Flying down a mountain on two wheels

Ever thought of riding your bike and getting paid for it? That's what professional mountain bikers like Travis Brown do. At a recent race at Mt. Snow, Vt., I got to see what it's like to be a professional mountain-bike racer.

When he was a kid, Mr. Brown used to ride his BMX bike on the trails by his house in Durango, Colo. (BMX stands for "bicycle motocross." It's a human-powered version of off-road motorcycle racing.) Not many people had ever heard of a mountain bike at that time.

Many say that mountain biking began in the mid-1970s with the Canyon Gang. They were a group of guys in southern California (Marin County) who would zip down hills on their "ballooners" (fat-tired bikes). They also called them "clunkers," "bombers," and "beaters."

By the mid-1980s, mountain bikes were more common. When Brown went to college at the University of Colorado at Boulder, he rode a mountain bike as part of his training for the cross-country ski team.

In 1989, Brown rode in his first mountain-bike race. In 1999, he won the National Off-Road Bicycle Association (NORBA) national championship.

Mountain biking is tough. The Mt. Snow course is laid out on dry ski runs. Riders climb nearly 1,000 feet on every five-mile lap. Brown prepares for races like this with a difficult - but enjoyable - training program in the off-season.

"I still really like to cross-country ski," Brown says, "and I think it's a good cross-training technique." By "cross-training," he means that doing one sport helps him with the other. Cross-country skiing is "really good at balancing your body, using a lot of different muscle groups," he says.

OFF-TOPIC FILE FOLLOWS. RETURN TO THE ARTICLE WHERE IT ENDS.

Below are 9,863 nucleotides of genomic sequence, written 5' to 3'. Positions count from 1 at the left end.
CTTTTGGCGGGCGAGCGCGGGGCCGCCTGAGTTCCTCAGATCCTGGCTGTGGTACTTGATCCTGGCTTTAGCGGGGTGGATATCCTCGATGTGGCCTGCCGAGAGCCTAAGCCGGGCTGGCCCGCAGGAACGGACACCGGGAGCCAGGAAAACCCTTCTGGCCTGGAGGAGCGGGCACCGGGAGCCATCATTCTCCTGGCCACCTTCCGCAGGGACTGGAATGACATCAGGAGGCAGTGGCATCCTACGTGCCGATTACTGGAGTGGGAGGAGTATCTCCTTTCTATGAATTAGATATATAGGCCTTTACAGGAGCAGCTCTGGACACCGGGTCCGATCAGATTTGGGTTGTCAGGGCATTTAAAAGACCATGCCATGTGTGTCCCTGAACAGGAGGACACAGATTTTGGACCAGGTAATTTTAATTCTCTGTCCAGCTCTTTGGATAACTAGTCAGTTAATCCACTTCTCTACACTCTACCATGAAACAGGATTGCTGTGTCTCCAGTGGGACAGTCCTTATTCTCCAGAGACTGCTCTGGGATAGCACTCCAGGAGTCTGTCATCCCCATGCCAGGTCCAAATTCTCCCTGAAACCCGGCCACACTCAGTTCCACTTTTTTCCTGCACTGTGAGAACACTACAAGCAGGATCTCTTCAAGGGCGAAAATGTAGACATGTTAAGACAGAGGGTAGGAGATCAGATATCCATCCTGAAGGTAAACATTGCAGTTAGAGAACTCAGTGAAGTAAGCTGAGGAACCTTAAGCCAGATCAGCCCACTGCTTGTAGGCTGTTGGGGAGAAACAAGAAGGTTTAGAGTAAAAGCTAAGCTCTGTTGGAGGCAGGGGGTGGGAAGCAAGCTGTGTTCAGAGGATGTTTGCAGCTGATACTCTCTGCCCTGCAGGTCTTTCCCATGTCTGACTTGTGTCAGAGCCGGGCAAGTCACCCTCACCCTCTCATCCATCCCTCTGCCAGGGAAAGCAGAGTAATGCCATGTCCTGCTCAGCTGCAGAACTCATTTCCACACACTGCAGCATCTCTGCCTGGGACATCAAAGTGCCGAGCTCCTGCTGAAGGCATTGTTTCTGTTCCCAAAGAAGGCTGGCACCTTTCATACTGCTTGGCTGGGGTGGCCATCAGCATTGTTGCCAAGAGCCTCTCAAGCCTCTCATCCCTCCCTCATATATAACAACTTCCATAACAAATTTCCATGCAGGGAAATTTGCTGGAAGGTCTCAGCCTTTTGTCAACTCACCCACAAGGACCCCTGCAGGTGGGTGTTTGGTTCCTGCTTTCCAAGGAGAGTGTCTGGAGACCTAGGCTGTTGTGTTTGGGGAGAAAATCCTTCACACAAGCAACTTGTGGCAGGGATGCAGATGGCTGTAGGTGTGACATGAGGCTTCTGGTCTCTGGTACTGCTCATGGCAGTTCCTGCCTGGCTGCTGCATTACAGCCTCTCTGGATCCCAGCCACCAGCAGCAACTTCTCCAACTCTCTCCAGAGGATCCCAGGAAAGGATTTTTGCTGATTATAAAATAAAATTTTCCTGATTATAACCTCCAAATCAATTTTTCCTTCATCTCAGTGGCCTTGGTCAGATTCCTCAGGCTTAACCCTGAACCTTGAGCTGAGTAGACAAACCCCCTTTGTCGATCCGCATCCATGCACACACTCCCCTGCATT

Brown trained at the Olympic Training Center in Colorado Springs, Colo., last year before he went to the summer Olympics in Sydney. (Yes, mountain biking has been an Olympic sport since 1996. No, Brown didn't win a medal.)

The sports scientists in Colorado Springs were impressed by the mountain bikers. They were some of the most efficient pedalers they had ever tested, according to Brown.

"That's because of the loose terrain," Brown says. "When you're standing up on a road bike, pedaling, you're delivering the power in short stabs at the pedals." But "if you do that on slick dirt," as on a mountain-bike trail, "you're going to spin out. So mountain bikers are used to pedaling even, round circles."

Jolting ride on 'hard tail' bikes

Brown races both "hard tail" and full-suspension bikes. A hard-tail bike has shock absorbers on the front wheel only. Full-suspension bikes have front and rear shocks. The shocks absorb the unevenness of a rocky trail. That helps keep the wheels in contact with the trail, so riders can pedal more efficiently.

On hard-tail bikes, riders tend to stand on the pedals. They don't get jolted around as much that way, but it's an inefficient way to pedal a bike.

Before the Mt. Snow race, Brown and other members of his Trek/ Volkswagen team rode the course to find the fastest "lines" on the track. They do this before every race.

The "line" is the route one takes over the course. Some paths are shorter than others. But with all the rocks and roots on the trail, the shorter path may be harder to ride at high speed.

"We'll often come into a section together," Brown says, "and we'll each take a different line to see which one's fastest." They also look for places on the course where it would be good to try to pass other racers.

Choosing a line is just one aspect of the race. Where you start in the pack is important, too - especially when so many riders are funneling down a narrow path. Starting positions are determined by how many points you've won in previous races.

At the start of the Mt. Snow race, 108 riders were packed into the starting chute like cattle.

A professional mountain-bike race is usually about 25 to 30 miles long. This race was 29 miles: six laps of the rigorous up-and-down course.